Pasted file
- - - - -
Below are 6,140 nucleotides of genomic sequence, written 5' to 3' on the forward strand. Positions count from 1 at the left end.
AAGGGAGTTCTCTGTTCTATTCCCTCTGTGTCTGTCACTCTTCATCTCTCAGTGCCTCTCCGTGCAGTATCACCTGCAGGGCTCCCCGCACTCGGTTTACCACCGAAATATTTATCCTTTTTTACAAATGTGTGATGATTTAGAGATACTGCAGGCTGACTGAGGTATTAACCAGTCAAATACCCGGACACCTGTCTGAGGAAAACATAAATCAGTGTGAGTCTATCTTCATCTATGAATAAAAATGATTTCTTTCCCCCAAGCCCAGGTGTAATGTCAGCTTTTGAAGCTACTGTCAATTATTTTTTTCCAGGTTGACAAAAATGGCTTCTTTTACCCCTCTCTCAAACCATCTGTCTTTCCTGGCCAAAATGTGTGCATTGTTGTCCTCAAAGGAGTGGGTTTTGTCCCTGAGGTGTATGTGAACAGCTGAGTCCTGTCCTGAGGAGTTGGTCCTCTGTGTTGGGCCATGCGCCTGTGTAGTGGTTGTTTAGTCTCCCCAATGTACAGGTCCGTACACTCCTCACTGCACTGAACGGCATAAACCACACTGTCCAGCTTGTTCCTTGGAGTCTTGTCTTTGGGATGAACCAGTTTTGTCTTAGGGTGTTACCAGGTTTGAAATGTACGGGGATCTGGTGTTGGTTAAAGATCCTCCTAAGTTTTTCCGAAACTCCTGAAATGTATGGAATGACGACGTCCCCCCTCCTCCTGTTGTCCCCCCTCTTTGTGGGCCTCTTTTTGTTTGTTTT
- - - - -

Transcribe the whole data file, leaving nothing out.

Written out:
Below are 6,140 nucleotides of genomic sequence, written 5' to 3' on the forward strand. Positions count from 1 at the left end.
AAGGGAGTTCTCTGTTCTATTCCCTCTGTGTCTGTCACTCTTCATCTCTCAGTGCCTCTCCGTGCAGTATCACCTGCAGGGCTCCCCGCACTCGGTTTACCACCGAAATATTTATCCTTTTTTACAAATGTGTGATGATTTAGAGATACTGCAGGCTGACTGAGGTATTAACCAGTCAAATACCCGGACACCTGTCTGAGGAAAACATAAATCAGTGTGAGTCTATCTTCATCTATGAATAAAAATGATTTCTTTCCCCCAAGCCCAGGTGTAATGTCAGCTTTTGAAGCTACTGTCAATTATTTTTTTCCAGGTTGACAAAAATGGCTTCTTTTACCCCTCTCTCAAACCATCTGTCTTTCCTGGCCAAAATGTGTGCATTGTTGTCCTCAAAGGAGTGGGTTTTGTCCCTGAGGTGTATGTGAACAGCTGAGTCCTGTCCTGAGGAGTTGGTCCTCTGTGTTGGGCCATGCGCCTGTGTAGTGGTTGTTTAGTCTCCCCAATGTACAGGTCCGTACACTCCTCACTGCACTGAACGGCATAAACCACACTGTCCAGCTTGTTCCTTGGAGTCTTGTCTTTGGGATGAACCAGTTTTGTCTTAGGGTGTTACCAGGTTTGAAATGTACGGGGATCTGGTGTTGGTTAAAGATCCTCCTAAGTTTTTCCGAAACTCCTGAAATGTATGGAATGACGACGTCCCCCCTCCTCCTGTTGTCCCCCCTCTTTGTGGGCCTCTTTTTGTTTGTTTT